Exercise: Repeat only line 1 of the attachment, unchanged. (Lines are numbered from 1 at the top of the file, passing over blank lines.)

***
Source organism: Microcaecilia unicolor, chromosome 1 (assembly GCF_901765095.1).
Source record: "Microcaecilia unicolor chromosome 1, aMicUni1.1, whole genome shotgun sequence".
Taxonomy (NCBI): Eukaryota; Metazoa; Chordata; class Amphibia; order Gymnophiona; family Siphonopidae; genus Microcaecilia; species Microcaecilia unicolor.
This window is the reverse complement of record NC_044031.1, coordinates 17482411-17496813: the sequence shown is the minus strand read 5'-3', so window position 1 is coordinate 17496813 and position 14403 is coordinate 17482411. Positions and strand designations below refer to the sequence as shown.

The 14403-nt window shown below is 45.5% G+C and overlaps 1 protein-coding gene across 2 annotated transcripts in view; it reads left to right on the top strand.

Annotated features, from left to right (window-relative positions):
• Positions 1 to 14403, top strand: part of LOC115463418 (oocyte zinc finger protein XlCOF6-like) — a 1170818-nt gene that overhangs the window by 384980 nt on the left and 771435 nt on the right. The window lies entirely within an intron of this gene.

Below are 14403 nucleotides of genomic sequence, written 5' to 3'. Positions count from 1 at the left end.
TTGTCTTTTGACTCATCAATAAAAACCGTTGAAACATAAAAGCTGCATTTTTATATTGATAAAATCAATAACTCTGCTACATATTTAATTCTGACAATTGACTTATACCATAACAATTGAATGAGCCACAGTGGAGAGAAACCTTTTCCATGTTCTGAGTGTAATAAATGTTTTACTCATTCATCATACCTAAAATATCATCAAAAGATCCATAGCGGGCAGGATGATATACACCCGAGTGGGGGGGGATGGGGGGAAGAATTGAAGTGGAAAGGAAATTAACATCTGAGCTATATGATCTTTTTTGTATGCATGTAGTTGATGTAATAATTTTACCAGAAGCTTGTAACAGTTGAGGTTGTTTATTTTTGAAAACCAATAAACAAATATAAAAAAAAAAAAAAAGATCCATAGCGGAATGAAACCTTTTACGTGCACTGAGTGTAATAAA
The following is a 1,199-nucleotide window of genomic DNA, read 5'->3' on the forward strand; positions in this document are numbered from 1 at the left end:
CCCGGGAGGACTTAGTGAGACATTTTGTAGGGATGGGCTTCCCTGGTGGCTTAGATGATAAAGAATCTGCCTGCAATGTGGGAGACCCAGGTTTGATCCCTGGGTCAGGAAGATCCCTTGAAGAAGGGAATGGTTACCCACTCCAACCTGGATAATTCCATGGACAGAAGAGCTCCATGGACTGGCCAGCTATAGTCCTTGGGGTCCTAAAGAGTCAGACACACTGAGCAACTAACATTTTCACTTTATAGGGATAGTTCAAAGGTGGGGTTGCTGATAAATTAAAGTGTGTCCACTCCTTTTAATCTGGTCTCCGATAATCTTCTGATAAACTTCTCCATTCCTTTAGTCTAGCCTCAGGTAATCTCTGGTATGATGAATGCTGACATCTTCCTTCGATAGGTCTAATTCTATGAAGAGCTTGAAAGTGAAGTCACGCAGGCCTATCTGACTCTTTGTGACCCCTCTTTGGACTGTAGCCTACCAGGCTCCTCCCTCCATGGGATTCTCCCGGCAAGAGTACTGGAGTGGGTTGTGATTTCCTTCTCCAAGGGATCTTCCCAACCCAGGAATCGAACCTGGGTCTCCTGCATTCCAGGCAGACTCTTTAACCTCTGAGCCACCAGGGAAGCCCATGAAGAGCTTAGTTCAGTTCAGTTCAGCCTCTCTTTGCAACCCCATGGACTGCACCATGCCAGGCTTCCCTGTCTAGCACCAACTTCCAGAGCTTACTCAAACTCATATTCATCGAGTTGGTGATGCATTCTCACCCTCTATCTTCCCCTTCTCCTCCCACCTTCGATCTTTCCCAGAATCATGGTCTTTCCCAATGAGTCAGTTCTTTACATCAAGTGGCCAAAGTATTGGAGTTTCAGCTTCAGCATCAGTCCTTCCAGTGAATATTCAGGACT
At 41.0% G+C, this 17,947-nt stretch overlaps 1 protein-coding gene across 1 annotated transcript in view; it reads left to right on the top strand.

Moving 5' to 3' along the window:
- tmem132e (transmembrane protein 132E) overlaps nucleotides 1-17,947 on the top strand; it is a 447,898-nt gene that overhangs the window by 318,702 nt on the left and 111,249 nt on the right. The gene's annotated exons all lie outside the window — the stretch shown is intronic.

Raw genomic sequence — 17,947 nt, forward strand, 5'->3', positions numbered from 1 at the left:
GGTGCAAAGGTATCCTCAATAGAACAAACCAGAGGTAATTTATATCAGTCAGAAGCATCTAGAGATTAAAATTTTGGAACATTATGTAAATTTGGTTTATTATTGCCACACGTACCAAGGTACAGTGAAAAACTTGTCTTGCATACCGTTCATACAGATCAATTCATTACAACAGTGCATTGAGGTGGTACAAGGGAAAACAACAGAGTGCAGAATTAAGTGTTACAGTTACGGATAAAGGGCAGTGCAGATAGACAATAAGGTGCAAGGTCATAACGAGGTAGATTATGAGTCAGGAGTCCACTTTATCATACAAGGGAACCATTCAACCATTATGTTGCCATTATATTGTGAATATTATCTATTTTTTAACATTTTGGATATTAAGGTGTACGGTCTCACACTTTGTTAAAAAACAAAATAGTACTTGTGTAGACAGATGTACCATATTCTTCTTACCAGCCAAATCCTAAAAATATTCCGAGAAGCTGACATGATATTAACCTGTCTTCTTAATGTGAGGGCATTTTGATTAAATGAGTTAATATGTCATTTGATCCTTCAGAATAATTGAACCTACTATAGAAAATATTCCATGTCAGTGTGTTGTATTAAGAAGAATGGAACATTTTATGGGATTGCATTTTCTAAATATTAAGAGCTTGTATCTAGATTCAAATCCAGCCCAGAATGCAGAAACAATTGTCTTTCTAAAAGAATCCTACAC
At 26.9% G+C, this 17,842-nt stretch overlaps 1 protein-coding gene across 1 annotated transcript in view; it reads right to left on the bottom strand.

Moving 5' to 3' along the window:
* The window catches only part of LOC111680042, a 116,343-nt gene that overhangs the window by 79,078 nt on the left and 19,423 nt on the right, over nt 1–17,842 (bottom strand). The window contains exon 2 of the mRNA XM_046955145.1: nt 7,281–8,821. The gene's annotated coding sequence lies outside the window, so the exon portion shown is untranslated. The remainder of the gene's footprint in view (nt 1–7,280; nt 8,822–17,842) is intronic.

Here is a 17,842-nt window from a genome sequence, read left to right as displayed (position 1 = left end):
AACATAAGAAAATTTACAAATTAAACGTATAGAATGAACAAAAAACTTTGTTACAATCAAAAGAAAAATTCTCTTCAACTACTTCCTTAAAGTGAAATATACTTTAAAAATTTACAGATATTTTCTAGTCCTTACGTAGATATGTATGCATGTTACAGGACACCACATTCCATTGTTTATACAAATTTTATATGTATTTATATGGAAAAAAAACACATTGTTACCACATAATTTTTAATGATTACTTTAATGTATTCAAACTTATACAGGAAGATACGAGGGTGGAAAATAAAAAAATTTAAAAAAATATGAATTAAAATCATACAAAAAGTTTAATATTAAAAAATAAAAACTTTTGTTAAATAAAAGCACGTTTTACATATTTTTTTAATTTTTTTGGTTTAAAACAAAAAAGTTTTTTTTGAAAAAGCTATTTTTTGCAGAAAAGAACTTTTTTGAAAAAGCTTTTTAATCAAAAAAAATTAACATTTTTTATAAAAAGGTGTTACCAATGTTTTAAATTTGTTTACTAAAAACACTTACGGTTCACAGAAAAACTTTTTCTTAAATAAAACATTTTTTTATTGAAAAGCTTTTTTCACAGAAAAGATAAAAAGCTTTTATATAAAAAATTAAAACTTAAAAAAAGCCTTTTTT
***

Source organism: Microcaecilia unicolor, chromosome 1 (assembly GCF_901765095.1).